Bankers said that an expected short-term relaxation of an accounting standard creates an opportunity for some banks.

Some time in the middle of November, banks will be allowed to reposition their securities portfolios without penalty into three categories defined by the Financial Accounting Standards Board: held to maturity, available for sale, and trading account classifications.

"You'll find that it (the opportunity to reclassify the portfolio) will impact those who were least active in the securities market," said Carlos Mello, a senior vice president and comptroller at People's Bank in Bridgeport, Conn.

Neal E. Arnold, treasurer at Fifth Third Bancorp, said bankers are likening the easing to "a mulligan on the back nine." In golf, a mulligan is a do-over.

Mr. Arnold said Fifth Third probably will use the opportunity to shift its portfolio from an even balance of held to maturity and available for sale to nearly 100% in available for sale.

Mr. Mello said banks face something of a balancing act in positioning their portfolio, deciding between the flexibility of available for sale approach and the minimal volatility on the book value of securities of a held to maturity classification.

There's a general leaning towards putting more securities in the held to maturity, said Mr. Mello, since marking the securities to market only recognizes the change in value for assets but not deposit liabilities.

"Marking one to market and the other at historical cost can result in uneven results," said Mr. Mello.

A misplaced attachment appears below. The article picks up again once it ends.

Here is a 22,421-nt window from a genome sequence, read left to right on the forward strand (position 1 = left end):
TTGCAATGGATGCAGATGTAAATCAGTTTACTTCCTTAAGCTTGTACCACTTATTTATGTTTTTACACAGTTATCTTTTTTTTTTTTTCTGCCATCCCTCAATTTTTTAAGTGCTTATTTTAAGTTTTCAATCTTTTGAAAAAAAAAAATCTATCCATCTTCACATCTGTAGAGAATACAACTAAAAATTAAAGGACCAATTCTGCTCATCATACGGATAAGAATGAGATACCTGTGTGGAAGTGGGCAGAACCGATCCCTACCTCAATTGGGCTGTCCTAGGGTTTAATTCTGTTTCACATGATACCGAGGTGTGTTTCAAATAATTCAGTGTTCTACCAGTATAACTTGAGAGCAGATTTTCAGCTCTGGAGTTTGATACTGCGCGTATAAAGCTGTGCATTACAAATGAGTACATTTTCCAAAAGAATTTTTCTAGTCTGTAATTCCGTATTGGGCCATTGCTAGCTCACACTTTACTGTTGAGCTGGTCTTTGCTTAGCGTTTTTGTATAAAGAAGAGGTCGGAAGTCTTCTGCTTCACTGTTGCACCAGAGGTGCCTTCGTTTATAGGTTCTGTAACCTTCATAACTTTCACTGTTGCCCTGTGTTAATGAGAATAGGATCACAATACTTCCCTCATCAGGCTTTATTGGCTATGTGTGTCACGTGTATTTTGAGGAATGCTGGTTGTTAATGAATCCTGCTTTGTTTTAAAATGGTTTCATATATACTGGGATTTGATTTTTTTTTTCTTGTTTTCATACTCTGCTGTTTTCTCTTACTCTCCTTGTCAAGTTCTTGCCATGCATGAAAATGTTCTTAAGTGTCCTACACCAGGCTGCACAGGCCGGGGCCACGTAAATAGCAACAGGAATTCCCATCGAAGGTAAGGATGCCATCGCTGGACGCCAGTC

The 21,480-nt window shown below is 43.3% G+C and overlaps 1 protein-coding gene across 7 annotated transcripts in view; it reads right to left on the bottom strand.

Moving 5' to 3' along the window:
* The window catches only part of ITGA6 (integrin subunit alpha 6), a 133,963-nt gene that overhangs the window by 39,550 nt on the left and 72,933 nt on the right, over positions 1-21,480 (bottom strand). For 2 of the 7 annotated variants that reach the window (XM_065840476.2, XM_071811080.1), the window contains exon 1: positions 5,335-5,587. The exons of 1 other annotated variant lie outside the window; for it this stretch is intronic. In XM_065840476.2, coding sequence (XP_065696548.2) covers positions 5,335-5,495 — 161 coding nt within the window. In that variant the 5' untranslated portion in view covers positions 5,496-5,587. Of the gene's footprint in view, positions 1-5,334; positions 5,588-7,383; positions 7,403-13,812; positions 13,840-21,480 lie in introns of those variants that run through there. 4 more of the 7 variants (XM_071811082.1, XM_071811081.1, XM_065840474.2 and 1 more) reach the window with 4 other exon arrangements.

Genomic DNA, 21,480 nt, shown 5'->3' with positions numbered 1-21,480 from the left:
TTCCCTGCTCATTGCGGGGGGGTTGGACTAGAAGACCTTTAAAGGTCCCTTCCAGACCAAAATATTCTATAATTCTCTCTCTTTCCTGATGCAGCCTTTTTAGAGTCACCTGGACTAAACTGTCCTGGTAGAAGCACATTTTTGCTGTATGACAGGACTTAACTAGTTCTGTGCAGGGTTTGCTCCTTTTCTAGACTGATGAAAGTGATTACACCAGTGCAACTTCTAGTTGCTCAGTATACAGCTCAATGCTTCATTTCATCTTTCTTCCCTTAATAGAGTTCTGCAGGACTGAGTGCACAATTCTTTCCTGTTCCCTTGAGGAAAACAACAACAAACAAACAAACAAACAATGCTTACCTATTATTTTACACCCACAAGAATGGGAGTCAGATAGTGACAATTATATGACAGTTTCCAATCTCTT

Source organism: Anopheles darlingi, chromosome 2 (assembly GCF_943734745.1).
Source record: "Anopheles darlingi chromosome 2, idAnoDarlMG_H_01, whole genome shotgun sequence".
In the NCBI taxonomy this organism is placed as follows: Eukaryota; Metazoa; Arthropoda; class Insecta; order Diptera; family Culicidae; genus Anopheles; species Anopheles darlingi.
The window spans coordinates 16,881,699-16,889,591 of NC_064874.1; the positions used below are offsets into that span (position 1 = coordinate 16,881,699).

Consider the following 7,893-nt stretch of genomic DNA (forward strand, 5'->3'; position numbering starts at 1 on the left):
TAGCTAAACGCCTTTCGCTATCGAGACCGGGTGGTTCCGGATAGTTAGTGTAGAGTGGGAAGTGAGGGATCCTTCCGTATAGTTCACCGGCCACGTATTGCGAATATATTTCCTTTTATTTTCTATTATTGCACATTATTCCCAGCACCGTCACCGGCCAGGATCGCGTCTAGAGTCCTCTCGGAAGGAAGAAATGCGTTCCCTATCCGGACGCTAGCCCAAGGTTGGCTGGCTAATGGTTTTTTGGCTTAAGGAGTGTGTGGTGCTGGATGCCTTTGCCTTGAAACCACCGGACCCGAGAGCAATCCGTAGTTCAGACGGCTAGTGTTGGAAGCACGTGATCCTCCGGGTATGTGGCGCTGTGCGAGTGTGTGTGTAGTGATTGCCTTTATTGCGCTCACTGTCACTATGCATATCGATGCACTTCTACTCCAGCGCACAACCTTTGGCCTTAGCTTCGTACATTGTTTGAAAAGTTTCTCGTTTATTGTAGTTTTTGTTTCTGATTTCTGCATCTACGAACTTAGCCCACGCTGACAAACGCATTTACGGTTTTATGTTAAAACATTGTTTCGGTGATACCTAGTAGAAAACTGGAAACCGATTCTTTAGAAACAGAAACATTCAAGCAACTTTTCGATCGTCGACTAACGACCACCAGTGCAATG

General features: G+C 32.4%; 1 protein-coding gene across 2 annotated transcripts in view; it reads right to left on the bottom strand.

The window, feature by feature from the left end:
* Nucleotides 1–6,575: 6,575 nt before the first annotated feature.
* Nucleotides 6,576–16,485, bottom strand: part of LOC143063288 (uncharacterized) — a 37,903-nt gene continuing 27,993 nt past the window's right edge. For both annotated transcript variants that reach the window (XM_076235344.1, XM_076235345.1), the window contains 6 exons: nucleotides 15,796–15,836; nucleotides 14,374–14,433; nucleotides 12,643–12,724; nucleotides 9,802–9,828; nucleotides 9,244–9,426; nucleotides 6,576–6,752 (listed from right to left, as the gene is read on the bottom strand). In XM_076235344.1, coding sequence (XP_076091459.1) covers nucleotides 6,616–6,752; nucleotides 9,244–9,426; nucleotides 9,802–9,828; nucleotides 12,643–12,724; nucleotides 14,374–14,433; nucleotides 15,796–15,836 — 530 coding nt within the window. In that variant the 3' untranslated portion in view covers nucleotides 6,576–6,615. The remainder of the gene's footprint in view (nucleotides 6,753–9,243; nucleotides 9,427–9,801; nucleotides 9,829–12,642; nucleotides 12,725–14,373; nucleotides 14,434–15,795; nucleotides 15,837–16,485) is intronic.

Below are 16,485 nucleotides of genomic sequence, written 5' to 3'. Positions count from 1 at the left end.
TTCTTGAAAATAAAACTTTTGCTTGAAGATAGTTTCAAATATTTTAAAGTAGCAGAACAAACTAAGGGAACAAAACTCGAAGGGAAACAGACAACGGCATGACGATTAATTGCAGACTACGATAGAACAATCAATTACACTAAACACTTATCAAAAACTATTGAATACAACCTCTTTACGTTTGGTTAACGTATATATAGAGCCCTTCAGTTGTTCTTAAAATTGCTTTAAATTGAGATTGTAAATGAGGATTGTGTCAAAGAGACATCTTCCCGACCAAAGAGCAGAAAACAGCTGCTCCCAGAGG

Mr. Mello said it's an especially opportune event for institutions that are looking at a signficiant amount of special assessment because of the recapitalization of the Safe and Bif funds.

"The Safe-insured institutions that exist right now are going to need to do capital planning and profits and losses balancing," said Mr. Mello. "This will help them dramatically."

Mr. Mello said the easing of the restrictions comes at an opportune time, given the misinterpretation between the industry and the Financial Accounting Standards Board.

Industry experts are expecting the unpunished portfolio realigment to include a question and answer section that should spell out how flexible the held to maturity designation will be.

In general, industry observers anticipate much less flexibiility in the future. "We're encouraging the banks to take advantage of this when it's finalized, because after this short correction period we expect that FASB 115 will be strictly interpreted," said Donald Ogilvie, the executive vice president of the American Bankers Association.

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